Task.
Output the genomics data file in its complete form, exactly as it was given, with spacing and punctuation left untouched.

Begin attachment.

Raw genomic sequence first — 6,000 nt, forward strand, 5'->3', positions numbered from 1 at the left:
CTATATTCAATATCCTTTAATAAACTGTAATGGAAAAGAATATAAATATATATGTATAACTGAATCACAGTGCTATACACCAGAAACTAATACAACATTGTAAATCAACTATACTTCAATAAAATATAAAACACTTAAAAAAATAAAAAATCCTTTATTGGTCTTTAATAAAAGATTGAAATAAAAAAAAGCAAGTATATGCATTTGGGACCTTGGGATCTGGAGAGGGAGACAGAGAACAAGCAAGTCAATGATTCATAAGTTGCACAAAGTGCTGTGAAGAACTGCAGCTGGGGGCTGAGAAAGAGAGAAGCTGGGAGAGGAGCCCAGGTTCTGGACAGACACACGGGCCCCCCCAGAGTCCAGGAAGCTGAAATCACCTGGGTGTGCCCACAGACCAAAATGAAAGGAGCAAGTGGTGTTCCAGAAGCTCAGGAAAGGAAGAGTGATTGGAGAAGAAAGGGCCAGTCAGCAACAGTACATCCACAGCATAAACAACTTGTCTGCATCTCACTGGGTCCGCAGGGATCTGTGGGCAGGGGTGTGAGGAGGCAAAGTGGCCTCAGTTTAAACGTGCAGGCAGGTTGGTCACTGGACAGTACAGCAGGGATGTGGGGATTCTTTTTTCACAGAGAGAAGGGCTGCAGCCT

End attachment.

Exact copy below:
Raw genomic sequence first — 6,000 nt, forward strand, 5'->3', positions numbered from 1 at the left:
CTATATTCAATATCCTTTAATAAACTGTAATGGAAAAGAATATAAATATATATGTATAACTGAATCACAGTGCTATACACCAGAAACTAATACAACATTGTAAATCAACTATACTTCAATAAAATATAAAACACTTAAAAAAATAAAAAATCCTTTATTGGTCTTTAATAAAAGATTGAAATAAAAAAAAGCAAGTATATGCATTTGGGACCTTGGGATCTGGAGAGGGAGACAGAGAACAAGCAAGTCAATGATTCATAAGTTGCACAAAGTGCTGTGAAGAACTGCAGCTGGGGGCTGAGAAAGAGAGAAGCTGGGAGAGGAGCCCAGGTTCTGGACAGACACACGGGCCCCCCCAGAGTCCAGGAAGCTGAAATCACCTGGGTGTGCCCACAGACCAAAATGAAAGGAGCAAGTGGTGTTCCAGAAGCTCAGGAAAGGAAGAGTGATTGGAGAAGAAAGGGCCAGTCAGCAACAGTACATCCACAGCATAAACAACTTGTCTGCATCTCACTGGGTCCGCAGGGATCTGTGGGCAGGGGTGTGAGGAGGCAAAGTGGCCTCAGTTTAAACGTGCAGGCAGGTTGGTCACTGGACAGTACAGCAGGGATGTGGGGATTCTTTTTTCACAGAGAGAAGGGCTGCAGCCT